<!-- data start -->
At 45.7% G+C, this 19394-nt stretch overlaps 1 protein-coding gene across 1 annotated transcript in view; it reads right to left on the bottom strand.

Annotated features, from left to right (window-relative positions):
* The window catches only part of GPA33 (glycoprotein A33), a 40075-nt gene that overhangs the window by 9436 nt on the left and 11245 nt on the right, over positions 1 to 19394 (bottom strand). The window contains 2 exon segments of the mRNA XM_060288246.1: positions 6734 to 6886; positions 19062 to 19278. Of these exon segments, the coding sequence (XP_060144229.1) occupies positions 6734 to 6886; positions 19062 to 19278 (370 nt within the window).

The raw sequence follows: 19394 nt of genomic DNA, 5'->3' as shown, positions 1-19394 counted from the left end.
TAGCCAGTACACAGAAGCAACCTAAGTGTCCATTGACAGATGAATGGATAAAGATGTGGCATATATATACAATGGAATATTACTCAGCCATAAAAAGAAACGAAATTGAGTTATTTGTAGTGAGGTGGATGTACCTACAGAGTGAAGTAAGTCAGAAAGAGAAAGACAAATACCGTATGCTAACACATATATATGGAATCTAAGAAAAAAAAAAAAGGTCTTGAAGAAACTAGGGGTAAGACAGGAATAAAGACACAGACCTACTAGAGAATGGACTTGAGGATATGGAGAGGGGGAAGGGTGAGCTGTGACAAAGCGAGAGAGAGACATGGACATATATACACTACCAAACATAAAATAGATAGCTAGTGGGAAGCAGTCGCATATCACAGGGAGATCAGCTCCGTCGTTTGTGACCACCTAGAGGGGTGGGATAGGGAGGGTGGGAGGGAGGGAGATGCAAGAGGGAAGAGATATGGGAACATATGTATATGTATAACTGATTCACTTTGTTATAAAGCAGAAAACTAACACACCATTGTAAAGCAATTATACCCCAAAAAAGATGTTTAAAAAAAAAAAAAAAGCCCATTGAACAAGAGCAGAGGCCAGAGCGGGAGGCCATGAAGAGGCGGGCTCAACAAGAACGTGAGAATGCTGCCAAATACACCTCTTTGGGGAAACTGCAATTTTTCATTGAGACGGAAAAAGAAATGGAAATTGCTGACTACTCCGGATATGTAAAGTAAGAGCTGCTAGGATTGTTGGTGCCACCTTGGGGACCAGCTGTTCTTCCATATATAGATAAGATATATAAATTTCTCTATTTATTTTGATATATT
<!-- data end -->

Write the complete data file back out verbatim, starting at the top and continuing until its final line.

At 45.7% G+C, this 19394-nt stretch overlaps 1 protein-coding gene across 1 annotated transcript in view; it reads right to left on the bottom strand.

Annotated features, from left to right (window-relative positions):
* The window catches only part of GPA33 (glycoprotein A33), a 40075-nt gene that overhangs the window by 9436 nt on the left and 11245 nt on the right, over positions 1 to 19394 (bottom strand). The window contains 2 exon segments of the mRNA XM_060288246.1: positions 6734 to 6886; positions 19062 to 19278. Of these exon segments, the coding sequence (XP_060144229.1) occupies positions 6734 to 6886; positions 19062 to 19278 (370 nt within the window).

The raw sequence follows: 19394 nt of genomic DNA, 5'->3' as shown, positions 1-19394 counted from the left end.
TAGCCAGTACACAGAAGCAACCTAAGTGTCCATTGACAGATGAATGGATAAAGATGTGGCATATATATACAATGGAATATTACTCAGCCATAAAAAGAAACGAAATTGAGTTATTTGTAGTGAGGTGGATGTACCTACAGAGTGAAGTAAGTCAGAAAGAGAAAGACAAATACCGTATGCTAACACATATATATGGAATCTAAGAAAAAAAAAAAAGGTCTTGAAGAAACTAGGGGTAAGACAGGAATAAAGACACAGACCTACTAGAGAATGGACTTGAGGATATGGAGAGGGGGAAGGGTGAGCTGTGACAAAGCGAGAGAGAGACATGGACATATATACACTACCAAACATAAAATAGATAGCTAGTGGGAAGCAGTCGCATATCACAGGGAGATCAGCTCCGTCGTTTGTGACCACCTAGAGGGGTGGGATAGGGAGGGTGGGAGGGAGGGAGATGCAAGAGGGAAGAGATATGGGAACATATGTATATGTATAACTGATTCACTTTGTTATAAAGCAGAAAACTAACACACCATTGTAAAGCAATTATACCCCAAAAAAGATGTTTAAAAAAAAAAAAAAAGCCCATTGAACAAGAGCAGAGGCCAGAGCGGGAGGCCATGAAGAGGCGGGCTCAACAAGAACGTGAGAATGCTGCCAAATACACCTCTTTGGGGAAACTGCAATTTTTCATTGAGACGGAAAAAGAAATGGAAATTGCTGACTACTCCGGATATGTAAAGTAAGAGCTGCTAGGATTGTTGGTGCCACCTTGGGGACCAGCTGTTCTTCCATATATAGATAAGATATATAAATTTCTCTATTTATTTTGATATATT